What's in a Picture?
On November 7, 1978, an ambitious thirty-one year old named Olympia Snowe watched excitedly as early returns came in for Maine’s second district Congressional election. For then State Senator Snowe, this was her first foray into national politics.
An editorial in the Jacksonville Courier in September 1978 referred to this congressional race as “the kind of political drama that would make a Hollywood screenwriter salivate.” It pitted the Republican Snowe, a Greek-American orphaned as a child and widowed in her mid-twenties when her husband died in a car crash, against Democrat Mike Gartley, a thirty-four-year-old former navy jet pilot captured in Vietnam, who earned fame as the first American prisoner-of-war to be freed by the enemy. Snowe ran on a platform against the proposed Aroostook County Dickey-Lincoln dam that would have been the world’s second largest dam and as a moderate who would advocate for better health care in Maine at the federal level.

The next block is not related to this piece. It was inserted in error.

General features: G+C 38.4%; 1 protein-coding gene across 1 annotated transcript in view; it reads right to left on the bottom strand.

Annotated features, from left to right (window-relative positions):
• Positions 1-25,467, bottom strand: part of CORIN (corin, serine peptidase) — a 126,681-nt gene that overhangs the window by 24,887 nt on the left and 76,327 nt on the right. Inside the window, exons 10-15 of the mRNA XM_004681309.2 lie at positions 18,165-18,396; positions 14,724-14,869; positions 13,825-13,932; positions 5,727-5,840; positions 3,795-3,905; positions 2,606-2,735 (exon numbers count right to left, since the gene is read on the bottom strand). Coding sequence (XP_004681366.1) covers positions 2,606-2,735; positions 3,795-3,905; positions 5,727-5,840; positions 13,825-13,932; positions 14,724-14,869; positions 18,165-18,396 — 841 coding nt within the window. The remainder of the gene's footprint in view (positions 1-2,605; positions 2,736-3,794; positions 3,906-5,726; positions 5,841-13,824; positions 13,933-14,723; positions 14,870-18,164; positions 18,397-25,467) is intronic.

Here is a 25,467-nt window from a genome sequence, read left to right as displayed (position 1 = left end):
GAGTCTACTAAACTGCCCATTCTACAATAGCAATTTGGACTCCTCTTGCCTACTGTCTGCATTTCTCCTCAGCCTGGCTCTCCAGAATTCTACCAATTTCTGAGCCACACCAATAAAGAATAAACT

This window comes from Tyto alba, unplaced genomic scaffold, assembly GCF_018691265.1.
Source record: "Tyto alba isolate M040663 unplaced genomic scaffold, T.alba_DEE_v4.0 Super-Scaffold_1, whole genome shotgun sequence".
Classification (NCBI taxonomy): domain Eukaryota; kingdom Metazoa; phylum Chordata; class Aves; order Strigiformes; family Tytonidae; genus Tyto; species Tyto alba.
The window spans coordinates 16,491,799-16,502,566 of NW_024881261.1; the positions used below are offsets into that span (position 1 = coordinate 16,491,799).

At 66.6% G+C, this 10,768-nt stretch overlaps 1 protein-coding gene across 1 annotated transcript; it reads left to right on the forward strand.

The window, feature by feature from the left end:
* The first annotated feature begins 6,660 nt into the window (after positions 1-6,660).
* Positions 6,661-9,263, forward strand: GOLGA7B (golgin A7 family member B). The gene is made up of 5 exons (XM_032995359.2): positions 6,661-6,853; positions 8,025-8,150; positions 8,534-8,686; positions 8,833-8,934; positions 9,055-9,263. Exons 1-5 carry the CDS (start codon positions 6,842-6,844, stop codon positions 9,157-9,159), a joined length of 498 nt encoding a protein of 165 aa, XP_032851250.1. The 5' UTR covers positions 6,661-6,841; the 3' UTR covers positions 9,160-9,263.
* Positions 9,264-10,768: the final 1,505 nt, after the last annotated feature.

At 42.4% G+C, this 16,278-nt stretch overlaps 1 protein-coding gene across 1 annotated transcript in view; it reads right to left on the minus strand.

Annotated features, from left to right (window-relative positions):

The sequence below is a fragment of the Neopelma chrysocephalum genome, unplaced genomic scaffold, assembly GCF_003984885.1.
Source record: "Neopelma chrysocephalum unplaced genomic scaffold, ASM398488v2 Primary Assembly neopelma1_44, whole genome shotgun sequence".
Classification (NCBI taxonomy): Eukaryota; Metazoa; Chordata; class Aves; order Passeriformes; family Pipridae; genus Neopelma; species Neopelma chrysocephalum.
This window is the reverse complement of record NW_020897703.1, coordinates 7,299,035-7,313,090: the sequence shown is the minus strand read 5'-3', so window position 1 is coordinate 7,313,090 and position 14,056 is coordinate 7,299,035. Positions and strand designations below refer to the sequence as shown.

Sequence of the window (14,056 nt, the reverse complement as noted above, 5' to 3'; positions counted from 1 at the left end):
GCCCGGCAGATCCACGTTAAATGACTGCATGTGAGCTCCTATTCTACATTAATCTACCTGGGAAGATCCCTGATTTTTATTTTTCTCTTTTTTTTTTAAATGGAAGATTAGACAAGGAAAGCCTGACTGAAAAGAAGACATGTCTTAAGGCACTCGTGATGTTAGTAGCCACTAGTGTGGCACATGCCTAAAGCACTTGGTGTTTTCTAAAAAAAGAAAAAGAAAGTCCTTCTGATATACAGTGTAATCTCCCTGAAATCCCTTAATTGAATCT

Gartley was the assumed front-runner thanks to his name recognition, but Snowe ended up winning by 10 percentage points and 17,000 more votes. The victory made Snowe the youngest Republican woman and the first Greek-American woman ever elected to Congress. She served in the House for sixteen years, and then as a senator for eighteen.
Snowe exits national politics this month. For the first time in thirty-four years, Mainers will not have this one-of-a-kind Greek-American, moderate Republican vouching for them in Washington. Farewell Senator Snowe. —Will Bleakley
Photograph: © Bettmann/Corbis